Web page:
The true horror of mass killings remains abstract if we never see images of the full, body-shredding carnage
For several decades beginning in the 1950s, driver education classes in the United States included screenings of “shock films”—documentary shorts, narrated in police drama style, created to bring the reality of high-speed collisions home to young drivers. Names like Highway of Agony, Mechanized Death, and Red Asphalt were meant to terrify teenagers into driving safely.
When I took driver’s ed, the film was Signal 30, named after the police code for a highway crash fatality. The course was considered terrifying because of that true-life film, with an unnerving police-drama narrator and a screen filled with grotesque images of actual mangled, bloody, sometimes charred corpses immediately after traffic accidents, along with other screaming, moaning victims.
I happened to miss that day of class for some reason. At the time, I was relieved to have not been subjected to it. But looking back, I’m not sure avoiding that kind of confrontation with reality was a good thing.
I’m thinking about this again after reading in the New York Times and OnlySky about how Americans for long decades have been routinely shielded from the full, unsanitized horrors of violent public events—the inglorious corpses of war, traffic accidents, and now, mass shootings.
When was the last time you saw honest images of any of these disturbing events on TV or online? Unless you were around for the Vietnam War, you probably haven’t. Regular coverage of the bodies of dead soldiers being unloaded from transport planes, not to mention front-line television crews bringing the horrors of war into American living rooms, was credited in part for turning public opinion against that war. It was with Vietnam in mind that the administration of President George W. Bush banned news coverage and photography of returning dead soldiers. Unsanitized images of atrocities of every kind appear infrequently online and only briefly before being taken down. Commercial media treats such images like downed power lines with livewires sparking.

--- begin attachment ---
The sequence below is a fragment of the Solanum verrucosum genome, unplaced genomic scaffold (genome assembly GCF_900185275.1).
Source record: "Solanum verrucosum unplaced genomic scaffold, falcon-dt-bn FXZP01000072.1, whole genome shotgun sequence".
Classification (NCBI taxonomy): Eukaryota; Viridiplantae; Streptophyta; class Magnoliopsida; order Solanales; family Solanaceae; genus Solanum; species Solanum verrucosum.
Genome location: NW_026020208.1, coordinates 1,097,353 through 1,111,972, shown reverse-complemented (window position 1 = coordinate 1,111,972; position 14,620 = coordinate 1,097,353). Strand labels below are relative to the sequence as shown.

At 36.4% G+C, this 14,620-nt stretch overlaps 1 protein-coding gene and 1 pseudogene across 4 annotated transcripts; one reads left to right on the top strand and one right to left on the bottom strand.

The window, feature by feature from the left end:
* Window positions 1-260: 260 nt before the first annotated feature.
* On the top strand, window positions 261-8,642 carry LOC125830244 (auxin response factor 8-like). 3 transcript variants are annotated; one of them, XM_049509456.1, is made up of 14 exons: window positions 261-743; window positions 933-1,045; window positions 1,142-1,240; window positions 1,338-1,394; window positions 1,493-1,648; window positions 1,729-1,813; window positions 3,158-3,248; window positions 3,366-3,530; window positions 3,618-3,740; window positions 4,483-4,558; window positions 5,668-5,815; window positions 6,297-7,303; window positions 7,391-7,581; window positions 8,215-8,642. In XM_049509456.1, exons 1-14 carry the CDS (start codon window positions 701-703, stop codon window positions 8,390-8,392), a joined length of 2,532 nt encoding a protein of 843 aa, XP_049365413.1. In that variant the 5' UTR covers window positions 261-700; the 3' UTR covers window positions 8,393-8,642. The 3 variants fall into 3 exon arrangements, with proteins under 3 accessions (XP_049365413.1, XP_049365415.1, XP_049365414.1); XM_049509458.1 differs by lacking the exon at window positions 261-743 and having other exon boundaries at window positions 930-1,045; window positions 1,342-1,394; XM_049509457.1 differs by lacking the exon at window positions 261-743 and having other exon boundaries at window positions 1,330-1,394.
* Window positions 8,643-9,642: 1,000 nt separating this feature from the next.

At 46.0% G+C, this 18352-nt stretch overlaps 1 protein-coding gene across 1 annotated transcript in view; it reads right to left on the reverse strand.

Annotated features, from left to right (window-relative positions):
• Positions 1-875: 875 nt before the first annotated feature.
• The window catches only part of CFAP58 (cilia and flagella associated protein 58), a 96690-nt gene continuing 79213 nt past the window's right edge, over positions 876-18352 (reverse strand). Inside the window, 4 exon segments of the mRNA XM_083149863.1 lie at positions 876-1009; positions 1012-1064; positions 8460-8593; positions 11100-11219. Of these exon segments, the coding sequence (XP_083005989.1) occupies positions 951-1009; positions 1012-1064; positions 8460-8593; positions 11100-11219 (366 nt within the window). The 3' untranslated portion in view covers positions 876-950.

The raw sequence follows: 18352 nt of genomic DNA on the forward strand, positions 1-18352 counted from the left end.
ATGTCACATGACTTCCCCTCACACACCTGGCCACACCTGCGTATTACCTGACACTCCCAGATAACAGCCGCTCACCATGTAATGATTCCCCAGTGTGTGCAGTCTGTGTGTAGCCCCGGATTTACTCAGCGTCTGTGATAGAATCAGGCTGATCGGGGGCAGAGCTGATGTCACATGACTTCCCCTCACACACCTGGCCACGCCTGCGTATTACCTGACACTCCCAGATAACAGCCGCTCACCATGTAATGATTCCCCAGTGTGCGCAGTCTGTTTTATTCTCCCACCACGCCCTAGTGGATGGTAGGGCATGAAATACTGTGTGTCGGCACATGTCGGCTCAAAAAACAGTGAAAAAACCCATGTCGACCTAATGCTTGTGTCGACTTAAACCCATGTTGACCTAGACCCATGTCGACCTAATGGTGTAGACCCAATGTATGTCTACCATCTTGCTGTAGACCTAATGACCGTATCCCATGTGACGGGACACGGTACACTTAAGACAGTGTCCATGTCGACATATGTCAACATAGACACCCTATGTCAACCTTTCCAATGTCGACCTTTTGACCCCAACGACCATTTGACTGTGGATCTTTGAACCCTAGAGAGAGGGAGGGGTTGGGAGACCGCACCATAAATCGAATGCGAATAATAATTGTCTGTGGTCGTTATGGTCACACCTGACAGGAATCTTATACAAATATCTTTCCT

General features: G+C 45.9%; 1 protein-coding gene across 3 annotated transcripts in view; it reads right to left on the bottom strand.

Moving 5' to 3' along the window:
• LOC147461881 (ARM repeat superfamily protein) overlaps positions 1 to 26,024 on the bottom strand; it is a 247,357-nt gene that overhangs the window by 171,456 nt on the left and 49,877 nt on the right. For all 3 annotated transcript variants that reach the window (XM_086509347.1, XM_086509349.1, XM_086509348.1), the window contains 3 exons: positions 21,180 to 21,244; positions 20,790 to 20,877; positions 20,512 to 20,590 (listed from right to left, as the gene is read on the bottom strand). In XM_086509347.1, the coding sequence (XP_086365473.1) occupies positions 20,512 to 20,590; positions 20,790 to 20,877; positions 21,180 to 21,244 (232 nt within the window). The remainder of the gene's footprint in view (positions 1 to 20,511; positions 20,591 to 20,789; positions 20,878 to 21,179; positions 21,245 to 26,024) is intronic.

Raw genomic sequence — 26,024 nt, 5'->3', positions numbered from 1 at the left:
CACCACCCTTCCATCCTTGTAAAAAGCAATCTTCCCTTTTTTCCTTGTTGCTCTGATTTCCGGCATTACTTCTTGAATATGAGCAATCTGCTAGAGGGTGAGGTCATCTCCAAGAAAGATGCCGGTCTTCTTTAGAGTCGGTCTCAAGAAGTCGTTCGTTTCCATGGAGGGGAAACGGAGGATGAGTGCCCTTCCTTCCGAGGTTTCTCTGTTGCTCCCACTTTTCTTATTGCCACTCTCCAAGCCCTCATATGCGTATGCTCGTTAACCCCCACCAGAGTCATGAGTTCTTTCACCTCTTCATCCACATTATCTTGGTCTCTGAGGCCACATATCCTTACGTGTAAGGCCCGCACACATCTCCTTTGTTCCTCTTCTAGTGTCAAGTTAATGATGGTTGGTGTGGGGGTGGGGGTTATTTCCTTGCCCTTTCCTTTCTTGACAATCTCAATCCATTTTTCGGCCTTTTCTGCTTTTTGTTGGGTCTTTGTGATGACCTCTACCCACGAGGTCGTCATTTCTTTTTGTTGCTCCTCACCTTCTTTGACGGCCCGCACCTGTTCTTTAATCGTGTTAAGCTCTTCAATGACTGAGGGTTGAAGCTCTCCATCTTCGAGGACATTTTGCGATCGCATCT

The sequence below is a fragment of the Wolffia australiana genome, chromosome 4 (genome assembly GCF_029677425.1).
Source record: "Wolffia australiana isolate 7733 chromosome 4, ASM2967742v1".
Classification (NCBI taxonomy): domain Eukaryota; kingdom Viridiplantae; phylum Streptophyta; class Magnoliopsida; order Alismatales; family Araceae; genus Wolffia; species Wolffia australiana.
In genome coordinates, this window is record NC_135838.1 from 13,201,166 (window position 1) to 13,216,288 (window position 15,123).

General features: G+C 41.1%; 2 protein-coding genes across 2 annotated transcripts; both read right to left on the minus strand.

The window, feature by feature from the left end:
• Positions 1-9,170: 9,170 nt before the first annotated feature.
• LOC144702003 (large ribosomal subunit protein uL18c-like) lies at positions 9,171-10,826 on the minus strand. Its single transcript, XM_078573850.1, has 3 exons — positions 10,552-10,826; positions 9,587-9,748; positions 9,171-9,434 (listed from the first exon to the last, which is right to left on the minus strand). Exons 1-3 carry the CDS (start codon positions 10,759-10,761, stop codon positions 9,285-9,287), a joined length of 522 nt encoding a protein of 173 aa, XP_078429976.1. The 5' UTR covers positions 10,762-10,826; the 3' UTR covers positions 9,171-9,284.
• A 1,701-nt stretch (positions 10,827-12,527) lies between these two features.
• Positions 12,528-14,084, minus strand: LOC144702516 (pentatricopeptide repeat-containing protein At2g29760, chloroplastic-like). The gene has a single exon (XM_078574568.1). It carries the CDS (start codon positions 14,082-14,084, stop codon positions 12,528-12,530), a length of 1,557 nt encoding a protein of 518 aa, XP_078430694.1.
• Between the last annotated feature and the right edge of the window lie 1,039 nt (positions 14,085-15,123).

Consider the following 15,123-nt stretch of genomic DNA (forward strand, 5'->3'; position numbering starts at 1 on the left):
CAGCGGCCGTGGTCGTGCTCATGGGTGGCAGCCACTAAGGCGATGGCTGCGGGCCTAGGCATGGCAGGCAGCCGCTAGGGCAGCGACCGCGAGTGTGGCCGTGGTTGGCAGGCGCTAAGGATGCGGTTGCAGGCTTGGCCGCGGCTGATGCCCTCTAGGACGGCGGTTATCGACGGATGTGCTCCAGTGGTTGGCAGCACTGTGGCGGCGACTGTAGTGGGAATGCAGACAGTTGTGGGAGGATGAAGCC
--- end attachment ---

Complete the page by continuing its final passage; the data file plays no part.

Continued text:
So the question is this: If most of us have never seen the actual, viscerally-appalling results of these human catastrophes, how can we accurately process and usefully comprehend them? Does shielding people from true horrors mask their full significance?
Is ignorance the opiate of mass killings?
In “The wisdom of Karl Marx applied to school shootings,” Bob Seidensticker suggests that in characterizing religion as the “opium of the masses,” Marx was saying faith had the effect of anesthetizing people against the potent realities they faced in life.
“But here’s Marx’s point: That’s not a good thing when it masks the underlying problem,” writes Seidensticker:
Opium isn’t doing you any favors if, by reducing the pain of a broken leg, you’re no longer motivated to see a doctor. And religion isn’t doing you any favors if, by reducing the misery of life, you don’t take steps to correct the problems in your life.
Step back to take in all of society, and religion’s soothing the misery of injustice, poverty, and hunger is doing the people no favors if it reduces their drive to fix the root causes of those social problems.
If we hide from people the full emotional impact of mass shootings—masking their horrors and dangers from the public, as well as the long-term misery they inflict on survivors—how will we know how truly terrible they are or how far we should go in trying to prevent future occurrences?
The media are complicit in hiding the dead
Americans’ ignorance of the comprehensive dangers of lawless and irresponsible driving is exacerbated by news media. Driver training films aside, a consensus policy became embedded in the news media to not show the horrible aftermath of vehicular crashes with fatalities—except for crumpled and crushed cars, which don’t really tell the full story.
The same is true of mass shootings. You have to wait until a movie comes out to be able to view a fictionalized version of the actual carnage—and even movies are generally tamer than the actual reality. Mostly we just imagine what happened in real life.
The carnage of the massacre of 20 first-grade children and six employees at Sandy Hook Elementary School on Dec. 14, 2012, was “the worst I know of any of my colleagues having seen” over 30 years of practice, said Connecticut Chief Medical Examiner Wayne Carver II in a press conference after the shooting.
But what does “the worst” mean to anyone who hadn’t seen what Carver had?
He pointed out that each of the deceased victims had been shot “between 3 and 11 times” in the head, torso, and extremities, some at point-blank range. The rounds traveled 2,000 feet per second, an incomprehensible amount of released energy. What did those bullets actually do when they ripped into those bodies?
Nearly 20 years later, the shooter at Robb Elementary School in Uvalde, Texas used expanding hollow-point rounds to murder 19 children—a type of ammunition that constitutes a war crime if used on the battlefield, precisely because of the overwhelming devastation it wreaks on human flesh and bone.
Online ad servers redouble the complicity in hiding the consequences of pro-gun policies. Google AdSense, which serves more than 38 million websites (including this one) specifically prohibits “shocking content” including “Blood, guts, gore…crime scene or accident photos” on pages that carry their ads.